Yeah. We are going to be touring in the fall. I can’t announce who with or where or what we’re doing. But after the Deftones thing, we’ll come home and decompress a little then head out in the fall.

We’ve already started sharing ideas for the next record, and started tinkering with those a little bit. I think we’re going to use some of the downtime on this Deftones/Rise Against tour to develop those ideas a little more and keep writing individually, and, yeah, hopefully have a new record out by maybe summer of next year. That’s the plan, anyway!

You guys have been around for, like you said, almost 20 years. You kind of have your own eras of development musically. Is there anything you guys are looking to try in the future that you haven’t toyed with at all before?

It’s hard to say. Even the rough ideas that we have now, there might be something that’s like a full idea that’s more mellow or moved to a different instrument. I think something we talk about with every record is really making the most of dynamics in the mix, so the lows are really low and the highs are really high. Just kind of building that juxtaposition between dynamic ranges, I guess. And that’s an ongoing quest and a never-ending quest, and so we’re going to keep working on that.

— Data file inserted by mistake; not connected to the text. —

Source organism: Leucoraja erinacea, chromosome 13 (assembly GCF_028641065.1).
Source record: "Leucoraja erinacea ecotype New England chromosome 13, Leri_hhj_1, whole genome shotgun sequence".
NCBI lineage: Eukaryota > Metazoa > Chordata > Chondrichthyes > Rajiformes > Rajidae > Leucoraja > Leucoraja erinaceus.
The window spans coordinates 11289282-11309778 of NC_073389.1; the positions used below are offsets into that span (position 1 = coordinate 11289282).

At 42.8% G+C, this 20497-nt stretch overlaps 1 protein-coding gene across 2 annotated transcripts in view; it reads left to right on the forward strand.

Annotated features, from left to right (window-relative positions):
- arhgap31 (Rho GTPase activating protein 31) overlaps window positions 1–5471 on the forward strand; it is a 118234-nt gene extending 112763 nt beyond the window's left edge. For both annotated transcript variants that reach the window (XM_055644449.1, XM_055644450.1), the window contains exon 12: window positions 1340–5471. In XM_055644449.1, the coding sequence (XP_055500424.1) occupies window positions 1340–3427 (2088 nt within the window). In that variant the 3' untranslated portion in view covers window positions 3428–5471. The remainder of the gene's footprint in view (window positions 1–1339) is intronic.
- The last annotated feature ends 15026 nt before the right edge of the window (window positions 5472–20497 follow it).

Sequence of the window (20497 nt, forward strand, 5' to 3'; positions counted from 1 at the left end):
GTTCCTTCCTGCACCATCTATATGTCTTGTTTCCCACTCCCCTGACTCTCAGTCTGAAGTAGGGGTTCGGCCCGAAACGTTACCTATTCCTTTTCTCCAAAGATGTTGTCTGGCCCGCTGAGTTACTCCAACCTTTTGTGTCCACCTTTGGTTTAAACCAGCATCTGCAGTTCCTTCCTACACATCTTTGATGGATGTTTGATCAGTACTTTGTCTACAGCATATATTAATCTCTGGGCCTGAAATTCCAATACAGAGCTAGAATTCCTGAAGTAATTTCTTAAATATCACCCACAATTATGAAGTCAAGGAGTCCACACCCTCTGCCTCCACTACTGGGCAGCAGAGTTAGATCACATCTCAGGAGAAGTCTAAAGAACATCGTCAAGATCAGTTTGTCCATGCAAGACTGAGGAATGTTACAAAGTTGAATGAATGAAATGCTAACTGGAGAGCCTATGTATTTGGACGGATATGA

But, yeah, every time we make a record we talk about, “Oh let’s try this, let’s try this.” And then records become their own thing while you’re writing them, at least in our experience. The record and the parts that you’ve written will kind of tell you where you should take them.

We’ll see what happens. I’m excited that we’ve got some good ideas in the tank, so I’m excited to see how they develop.

For this specific tour, what do you think fans can look forward to the most?

It’s gonna be tough because I think we only have a half an hour to play a night, and we have, I think, like 115 songs or something to choose from. So we’re going to do the best job possible of playing some of the fan favorites, but then also kind of showcasing the new record—or new-ish record—a bit.

We’re not known for talking a lot on stage or being, like, overly flamboyant or anything, so you’re gonna get a pretty jam-packed 30 minute set of music. We’re just going to have a lot of fun. With a half hour, you can just go balls out. You don’t have to really worry about pacing or anything. It’s going to be a fun summer.